NOTE: stock images have been used as none were provided by owner.
As my first car, I acquired my family’s 2013 Holden Trax LTZ in 2017. Brought brand new in 2014 during the End of Financial Year deals, I was over the moon when my family brought this car home. Before, my family drove a 1998 Mitsubishi Magna Solara that had well and truly stood the test of time.
The Trax was a huge step up in terms of specs and a downgrade in performance and space.
After moving to Melbourne, driving the Trax became a different experience altogether. Being in its natural habitat amplified the nimble and comfortable characteristics.
Originally, the atmo four-cylinder engine was attractive because of the improved fuel economy. At 1.8-litres, the engine did the job of carrying around my family along the lumpy, rural roads.
Once brought into the urban environment, fuel economy ballooned astronomically, and the engine strained to get up and going.
Fuel economy was around 7-8 litres per 100 kilometres in the rural areas, which was totally acceptable for my family at the time. Compare this to the urban average, which is around 11-12L/100km. For me, this came as a shock because I can only get around 500km before having for refuel again. Luckily the Trax only needs 91 octane petrol but can also run off E10 if you’re feeling overly cheap.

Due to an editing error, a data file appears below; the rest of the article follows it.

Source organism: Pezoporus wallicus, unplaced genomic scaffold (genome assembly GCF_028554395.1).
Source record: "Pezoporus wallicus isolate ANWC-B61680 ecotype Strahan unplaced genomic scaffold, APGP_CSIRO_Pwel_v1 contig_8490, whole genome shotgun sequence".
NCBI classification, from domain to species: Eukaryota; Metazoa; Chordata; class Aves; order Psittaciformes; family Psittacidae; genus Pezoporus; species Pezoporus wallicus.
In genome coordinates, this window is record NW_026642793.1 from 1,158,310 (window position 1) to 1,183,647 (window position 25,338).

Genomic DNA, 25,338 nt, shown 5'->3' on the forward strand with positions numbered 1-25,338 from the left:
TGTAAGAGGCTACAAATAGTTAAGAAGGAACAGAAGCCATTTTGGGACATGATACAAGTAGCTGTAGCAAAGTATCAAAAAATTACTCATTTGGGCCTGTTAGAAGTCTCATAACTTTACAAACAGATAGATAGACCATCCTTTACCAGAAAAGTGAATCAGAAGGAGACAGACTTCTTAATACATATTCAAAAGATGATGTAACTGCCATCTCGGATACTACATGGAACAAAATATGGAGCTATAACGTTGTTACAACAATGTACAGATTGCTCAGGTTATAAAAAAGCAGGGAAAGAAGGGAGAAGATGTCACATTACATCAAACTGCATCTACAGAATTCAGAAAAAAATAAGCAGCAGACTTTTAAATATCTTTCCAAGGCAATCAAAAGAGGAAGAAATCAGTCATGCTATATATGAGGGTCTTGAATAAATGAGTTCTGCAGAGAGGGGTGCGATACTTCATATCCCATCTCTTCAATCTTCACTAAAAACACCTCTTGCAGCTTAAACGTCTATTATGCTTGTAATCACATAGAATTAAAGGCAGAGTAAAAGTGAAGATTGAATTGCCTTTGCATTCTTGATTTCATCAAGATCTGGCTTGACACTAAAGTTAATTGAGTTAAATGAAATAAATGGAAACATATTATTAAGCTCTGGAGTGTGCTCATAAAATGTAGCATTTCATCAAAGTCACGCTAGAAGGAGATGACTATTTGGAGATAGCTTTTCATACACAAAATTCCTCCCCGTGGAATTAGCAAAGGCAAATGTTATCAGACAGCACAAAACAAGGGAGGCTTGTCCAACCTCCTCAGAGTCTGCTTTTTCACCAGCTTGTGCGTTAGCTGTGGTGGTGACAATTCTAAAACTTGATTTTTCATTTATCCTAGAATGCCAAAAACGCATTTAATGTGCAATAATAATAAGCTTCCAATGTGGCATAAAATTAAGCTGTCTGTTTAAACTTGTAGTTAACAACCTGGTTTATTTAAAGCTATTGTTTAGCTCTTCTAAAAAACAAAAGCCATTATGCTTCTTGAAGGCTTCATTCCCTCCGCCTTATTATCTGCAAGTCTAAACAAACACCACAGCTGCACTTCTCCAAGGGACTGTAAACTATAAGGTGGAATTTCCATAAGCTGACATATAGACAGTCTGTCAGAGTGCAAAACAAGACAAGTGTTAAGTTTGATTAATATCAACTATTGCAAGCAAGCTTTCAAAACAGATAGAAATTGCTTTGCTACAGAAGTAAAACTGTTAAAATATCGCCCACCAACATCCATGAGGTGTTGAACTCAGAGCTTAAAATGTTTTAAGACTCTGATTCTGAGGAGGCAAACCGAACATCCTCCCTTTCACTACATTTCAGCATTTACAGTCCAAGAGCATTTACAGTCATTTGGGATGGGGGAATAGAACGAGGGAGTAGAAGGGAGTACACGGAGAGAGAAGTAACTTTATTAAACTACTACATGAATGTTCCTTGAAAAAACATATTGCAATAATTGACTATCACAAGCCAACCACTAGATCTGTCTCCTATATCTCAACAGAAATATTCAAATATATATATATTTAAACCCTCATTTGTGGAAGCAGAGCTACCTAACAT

This vehicle was my family’s and my first experience with a SUV. After owning the Trax for only a few months, we were all hooked, just like the majority of new car buyers. The faux all-wheel drive look was very appealing to my parents when purchasing this vehicle, despite only being offered in front-wheel drive.
The colour of the Trax I have is the orange, which was the flagship colour of the vehicle when it was being promoted at the time. Seeing the Trax in other colours is a very strange experience, as it makes the vehicle look like a budget rental car. Even in the top-of-the-range LTZ spec, it looks extremely cheap in the basic white.
One thing that has always bugged me with the Trax is the front grille. It has never looked as ‘tough’ as the rest of the vehicle. It looks quite bubbly and does not cohesively work with the overall design.
When first hopping into the front seat of the Trax, I was delighted to see a touchscreen. Something as small as this meant so much to me because it finally meant that I could listen to something else than radio or cassettes (our Magna didn’t have a CD player…).
As the years went on, the novelty faded and I was left with a vehicle that had a laggy, lifeless interface. Currently, the lack of Apple CarPlay or Android Auto is what bugs me the most.
On a whole though, the technology for the time is quite convenient. Highlights of these are automatic headlights, digital speedometer, leather steering wheel with audio and cruise control integration, and also 60/40 split rear folding seats.
In 2020 though, this can be seen as quite a manual car now, with all of the automation in regards to automatic safety assists and radar cruise control guidance, of which these the Trax has zero.